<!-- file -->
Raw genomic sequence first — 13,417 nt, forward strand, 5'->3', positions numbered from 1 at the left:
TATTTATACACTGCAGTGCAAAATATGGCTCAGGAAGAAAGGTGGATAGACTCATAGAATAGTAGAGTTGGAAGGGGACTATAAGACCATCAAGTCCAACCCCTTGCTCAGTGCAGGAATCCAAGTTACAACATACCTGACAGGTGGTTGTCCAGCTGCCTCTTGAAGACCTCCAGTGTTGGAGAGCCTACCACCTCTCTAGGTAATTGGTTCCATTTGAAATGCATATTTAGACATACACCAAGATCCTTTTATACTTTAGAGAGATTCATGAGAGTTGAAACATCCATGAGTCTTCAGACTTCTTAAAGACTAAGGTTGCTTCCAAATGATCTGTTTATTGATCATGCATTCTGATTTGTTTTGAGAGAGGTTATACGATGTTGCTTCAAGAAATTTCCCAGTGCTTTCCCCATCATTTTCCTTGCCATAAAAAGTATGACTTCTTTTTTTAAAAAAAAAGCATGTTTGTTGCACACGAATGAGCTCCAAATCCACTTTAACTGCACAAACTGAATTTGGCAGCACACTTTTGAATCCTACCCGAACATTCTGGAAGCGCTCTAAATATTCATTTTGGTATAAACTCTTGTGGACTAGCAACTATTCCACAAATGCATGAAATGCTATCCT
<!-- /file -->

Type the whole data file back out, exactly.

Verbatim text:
Raw genomic sequence first — 13,417 nt, forward strand, 5'->3', positions numbered from 1 at the left:
TATTTATACACTGCAGTGCAAAATATGGCTCAGGAAGAAAGGTGGATAGACTCATAGAATAGTAGAGTTGGAAGGGGACTATAAGACCATCAAGTCCAACCCCTTGCTCAGTGCAGGAATCCAAGTTACAACATACCTGACAGGTGGTTGTCCAGCTGCCTCTTGAAGACCTCCAGTGTTGGAGAGCCTACCACCTCTCTAGGTAATTGGTTCCATTTGAAATGCATATTTAGACATACACCAAGATCCTTTTATACTTTAGAGAGATTCATGAGAGTTGAAACATCCATGAGTCTTCAGACTTCTTAAAGACTAAGGTTGCTTCCAAATGATCTGTTTATTGATCATGCATTCTGATTTGTTTTGAGAGAGGTTATACGATGTTGCTTCAAGAAATTTCCCAGTGCTTTCCCCATCATTTTCCTTGCCATAAAAAGTATGACTTCTTTTTTTAAAAAAAAAGCATGTTTGTTGCACACGAATGAGCTCCAAATCCACTTTAACTGCACAAACTGAATTTGGCAGCACACTTTTGAATCCTACCCGAACATTCTGGAAGCGCTCTAAATATTCATTTTGGTATAAACTCTTGTGGACTAGCAACTATTCCACAAATGCATGAAATGCTATCCT